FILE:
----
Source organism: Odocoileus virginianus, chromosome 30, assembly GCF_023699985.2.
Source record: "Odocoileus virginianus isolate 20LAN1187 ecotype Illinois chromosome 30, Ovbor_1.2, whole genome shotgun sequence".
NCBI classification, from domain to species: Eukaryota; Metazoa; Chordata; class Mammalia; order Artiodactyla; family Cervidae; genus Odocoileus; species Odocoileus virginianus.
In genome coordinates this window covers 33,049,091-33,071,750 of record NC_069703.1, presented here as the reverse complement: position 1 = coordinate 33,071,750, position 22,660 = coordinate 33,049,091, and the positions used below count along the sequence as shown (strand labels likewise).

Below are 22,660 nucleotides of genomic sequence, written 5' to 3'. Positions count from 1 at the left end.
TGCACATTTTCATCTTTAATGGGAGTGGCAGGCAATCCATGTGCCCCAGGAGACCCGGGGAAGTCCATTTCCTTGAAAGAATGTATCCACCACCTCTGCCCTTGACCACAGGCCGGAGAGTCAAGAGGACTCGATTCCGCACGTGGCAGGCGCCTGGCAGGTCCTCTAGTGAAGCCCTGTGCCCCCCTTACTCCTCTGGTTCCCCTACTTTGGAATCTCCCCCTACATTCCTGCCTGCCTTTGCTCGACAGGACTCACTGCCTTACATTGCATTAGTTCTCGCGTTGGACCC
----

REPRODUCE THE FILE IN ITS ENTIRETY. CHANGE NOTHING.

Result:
Source organism: Odocoileus virginianus, chromosome 30, assembly GCF_023699985.2.
Source record: "Odocoileus virginianus isolate 20LAN1187 ecotype Illinois chromosome 30, Ovbor_1.2, whole genome shotgun sequence".
NCBI classification, from domain to species: Eukaryota; Metazoa; Chordata; class Mammalia; order Artiodactyla; family Cervidae; genus Odocoileus; species Odocoileus virginianus.
In genome coordinates this window covers 33,049,091-33,071,750 of record NC_069703.1, presented here as the reverse complement: position 1 = coordinate 33,071,750, position 22,660 = coordinate 33,049,091, and the positions used below count along the sequence as shown (strand labels likewise).

Below are 22,660 nucleotides of genomic sequence, written 5' to 3'. Positions count from 1 at the left end.
TGCACATTTTCATCTTTAATGGGAGTGGCAGGCAATCCATGTGCCCCAGGAGACCCGGGGAAGTCCATTTCCTTGAAAGAATGTATCCACCACCTCTGCCCTTGACCACAGGCCGGAGAGTCAAGAGGACTCGATTCCGCACGTGGCAGGCGCCTGGCAGGTCCTCTAGTGAAGCCCTGTGCCCCCCTTACTCCTCTGGTTCCCCTACTTTGGAATCTCCCCCTACATTCCTGCCTGCCTTTGCTCGACAGGACTCACTGCCTTACATTGCATTAGTTCTCGCGTTGGACCC